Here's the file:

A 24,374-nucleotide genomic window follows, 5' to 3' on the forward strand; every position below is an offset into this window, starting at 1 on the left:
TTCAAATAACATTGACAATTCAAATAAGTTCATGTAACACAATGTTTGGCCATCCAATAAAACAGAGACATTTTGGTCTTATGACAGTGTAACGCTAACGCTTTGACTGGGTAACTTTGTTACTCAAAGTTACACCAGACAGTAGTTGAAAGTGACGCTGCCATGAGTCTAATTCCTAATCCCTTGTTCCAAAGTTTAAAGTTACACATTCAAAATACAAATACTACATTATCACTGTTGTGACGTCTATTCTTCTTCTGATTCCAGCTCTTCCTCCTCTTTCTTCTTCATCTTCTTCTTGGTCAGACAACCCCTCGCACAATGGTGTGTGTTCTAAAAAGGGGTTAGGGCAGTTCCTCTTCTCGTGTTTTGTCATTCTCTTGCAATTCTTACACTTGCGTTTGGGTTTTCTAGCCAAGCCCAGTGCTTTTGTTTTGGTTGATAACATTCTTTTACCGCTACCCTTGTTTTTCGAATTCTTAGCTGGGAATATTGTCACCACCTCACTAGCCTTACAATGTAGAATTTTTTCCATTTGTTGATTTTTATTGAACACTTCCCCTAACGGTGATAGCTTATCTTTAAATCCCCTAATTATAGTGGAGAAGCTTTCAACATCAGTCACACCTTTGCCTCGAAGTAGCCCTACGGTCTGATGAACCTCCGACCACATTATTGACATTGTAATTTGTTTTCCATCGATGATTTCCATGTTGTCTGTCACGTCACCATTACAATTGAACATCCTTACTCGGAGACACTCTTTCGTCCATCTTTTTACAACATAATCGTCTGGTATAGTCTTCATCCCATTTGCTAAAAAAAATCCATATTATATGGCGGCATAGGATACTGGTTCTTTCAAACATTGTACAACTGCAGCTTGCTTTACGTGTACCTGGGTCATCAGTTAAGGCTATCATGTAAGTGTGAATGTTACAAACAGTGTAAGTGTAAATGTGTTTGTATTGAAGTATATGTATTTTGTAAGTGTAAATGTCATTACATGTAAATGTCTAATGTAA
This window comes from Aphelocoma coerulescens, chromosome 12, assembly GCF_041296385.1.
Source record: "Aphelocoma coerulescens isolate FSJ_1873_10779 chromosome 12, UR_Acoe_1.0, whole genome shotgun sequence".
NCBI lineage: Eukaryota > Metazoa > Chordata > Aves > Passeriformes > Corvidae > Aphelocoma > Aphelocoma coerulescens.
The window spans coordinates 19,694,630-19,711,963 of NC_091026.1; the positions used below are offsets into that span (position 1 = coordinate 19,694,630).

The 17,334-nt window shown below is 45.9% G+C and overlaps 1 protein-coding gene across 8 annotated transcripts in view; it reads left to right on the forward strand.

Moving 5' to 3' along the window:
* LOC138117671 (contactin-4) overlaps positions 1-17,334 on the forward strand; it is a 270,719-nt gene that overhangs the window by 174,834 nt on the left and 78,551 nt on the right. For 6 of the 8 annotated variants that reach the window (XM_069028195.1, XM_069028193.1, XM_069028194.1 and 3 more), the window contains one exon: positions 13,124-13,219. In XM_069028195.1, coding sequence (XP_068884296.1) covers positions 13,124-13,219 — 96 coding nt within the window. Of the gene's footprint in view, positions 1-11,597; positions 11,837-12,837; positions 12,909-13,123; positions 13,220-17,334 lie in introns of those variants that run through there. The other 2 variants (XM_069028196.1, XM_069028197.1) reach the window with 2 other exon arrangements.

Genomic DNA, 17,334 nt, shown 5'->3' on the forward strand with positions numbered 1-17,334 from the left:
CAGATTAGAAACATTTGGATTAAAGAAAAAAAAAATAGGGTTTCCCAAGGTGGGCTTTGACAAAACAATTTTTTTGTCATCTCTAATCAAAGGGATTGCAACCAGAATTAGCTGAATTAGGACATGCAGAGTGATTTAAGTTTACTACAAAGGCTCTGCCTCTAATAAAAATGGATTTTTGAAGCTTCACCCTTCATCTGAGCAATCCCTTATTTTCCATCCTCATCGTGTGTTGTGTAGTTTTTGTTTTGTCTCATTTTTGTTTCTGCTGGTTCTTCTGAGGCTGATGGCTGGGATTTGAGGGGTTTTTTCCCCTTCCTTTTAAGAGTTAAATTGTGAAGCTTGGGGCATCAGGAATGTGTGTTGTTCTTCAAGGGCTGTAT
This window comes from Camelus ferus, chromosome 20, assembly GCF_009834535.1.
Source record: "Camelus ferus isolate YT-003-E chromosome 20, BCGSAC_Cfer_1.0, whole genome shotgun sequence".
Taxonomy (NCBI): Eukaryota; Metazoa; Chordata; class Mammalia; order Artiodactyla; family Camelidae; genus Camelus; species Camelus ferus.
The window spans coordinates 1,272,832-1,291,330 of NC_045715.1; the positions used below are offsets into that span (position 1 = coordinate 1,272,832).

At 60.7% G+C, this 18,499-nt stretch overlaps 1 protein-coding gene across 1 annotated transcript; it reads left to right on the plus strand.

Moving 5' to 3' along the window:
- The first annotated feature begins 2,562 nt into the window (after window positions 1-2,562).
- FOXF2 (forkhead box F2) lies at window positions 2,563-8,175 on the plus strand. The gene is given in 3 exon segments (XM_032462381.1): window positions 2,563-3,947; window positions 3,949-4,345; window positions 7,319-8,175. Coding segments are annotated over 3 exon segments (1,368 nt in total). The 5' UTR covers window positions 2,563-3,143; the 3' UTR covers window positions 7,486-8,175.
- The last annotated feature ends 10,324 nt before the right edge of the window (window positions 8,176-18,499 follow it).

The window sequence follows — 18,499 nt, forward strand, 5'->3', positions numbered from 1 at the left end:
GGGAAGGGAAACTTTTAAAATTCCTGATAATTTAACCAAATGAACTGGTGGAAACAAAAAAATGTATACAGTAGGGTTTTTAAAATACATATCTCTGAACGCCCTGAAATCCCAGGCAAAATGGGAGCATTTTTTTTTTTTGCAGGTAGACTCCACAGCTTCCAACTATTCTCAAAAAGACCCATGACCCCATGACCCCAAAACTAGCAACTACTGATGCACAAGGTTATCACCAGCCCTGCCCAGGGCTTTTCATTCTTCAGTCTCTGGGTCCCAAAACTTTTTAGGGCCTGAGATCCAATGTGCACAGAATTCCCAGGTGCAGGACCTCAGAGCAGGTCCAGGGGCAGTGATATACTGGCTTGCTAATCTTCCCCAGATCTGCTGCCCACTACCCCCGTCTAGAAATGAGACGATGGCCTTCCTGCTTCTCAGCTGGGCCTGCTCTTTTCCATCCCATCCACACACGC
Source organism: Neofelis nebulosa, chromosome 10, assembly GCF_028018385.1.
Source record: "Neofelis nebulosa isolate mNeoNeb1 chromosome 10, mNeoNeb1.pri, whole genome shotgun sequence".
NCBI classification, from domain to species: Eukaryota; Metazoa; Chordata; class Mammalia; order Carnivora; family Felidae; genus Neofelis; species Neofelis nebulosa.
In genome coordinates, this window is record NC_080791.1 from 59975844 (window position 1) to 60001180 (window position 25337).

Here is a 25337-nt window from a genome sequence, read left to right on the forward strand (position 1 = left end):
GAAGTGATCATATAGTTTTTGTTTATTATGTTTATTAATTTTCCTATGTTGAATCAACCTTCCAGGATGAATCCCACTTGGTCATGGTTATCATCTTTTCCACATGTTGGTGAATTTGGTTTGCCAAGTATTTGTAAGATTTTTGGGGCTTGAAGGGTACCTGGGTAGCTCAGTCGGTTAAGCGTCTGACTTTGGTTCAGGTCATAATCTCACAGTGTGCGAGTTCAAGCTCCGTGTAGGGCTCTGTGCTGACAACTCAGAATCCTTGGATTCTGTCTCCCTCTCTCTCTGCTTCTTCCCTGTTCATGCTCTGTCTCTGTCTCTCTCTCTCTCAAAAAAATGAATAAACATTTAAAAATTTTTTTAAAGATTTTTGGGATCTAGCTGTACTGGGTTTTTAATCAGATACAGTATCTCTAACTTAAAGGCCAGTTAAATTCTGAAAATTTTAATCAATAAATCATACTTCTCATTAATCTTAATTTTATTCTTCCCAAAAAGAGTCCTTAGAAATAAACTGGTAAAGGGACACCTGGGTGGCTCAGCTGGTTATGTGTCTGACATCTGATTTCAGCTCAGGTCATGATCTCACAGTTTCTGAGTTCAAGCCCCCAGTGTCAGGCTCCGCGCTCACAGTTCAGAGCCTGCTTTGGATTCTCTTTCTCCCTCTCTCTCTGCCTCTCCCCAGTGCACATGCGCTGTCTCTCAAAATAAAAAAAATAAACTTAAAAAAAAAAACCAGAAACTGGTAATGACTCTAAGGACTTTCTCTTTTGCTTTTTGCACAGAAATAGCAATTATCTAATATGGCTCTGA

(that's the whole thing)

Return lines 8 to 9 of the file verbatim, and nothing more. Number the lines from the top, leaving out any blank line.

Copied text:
Moving 5' to 3' along the window:
* LOC138117671 (contactin-4) overlaps positions 1-17,334 on the forward strand; it is a 270,719-nt gene that overhangs the window by 174,834 nt on the left and 78,551 nt on the right. For 6 of the 8 annotated variants that reach the window (XM_069028195.1, XM_069028193.1, XM_069028194.1 and 3 more), the window contains one exon: positions 13,124-13,219. In XM_069028195.1, coding sequence (XP_068884296.1) covers positions 13,124-13,219 — 96 coding nt within the window. Of the gene's footprint in view, positions 1-11,597; positions 11,837-12,837; positions 12,909-13,123; positions 13,220-17,334 lie in introns of those variants that run through there. The other 2 variants (XM_069028196.1, XM_069028197.1) reach the window with 2 other exon arrangements.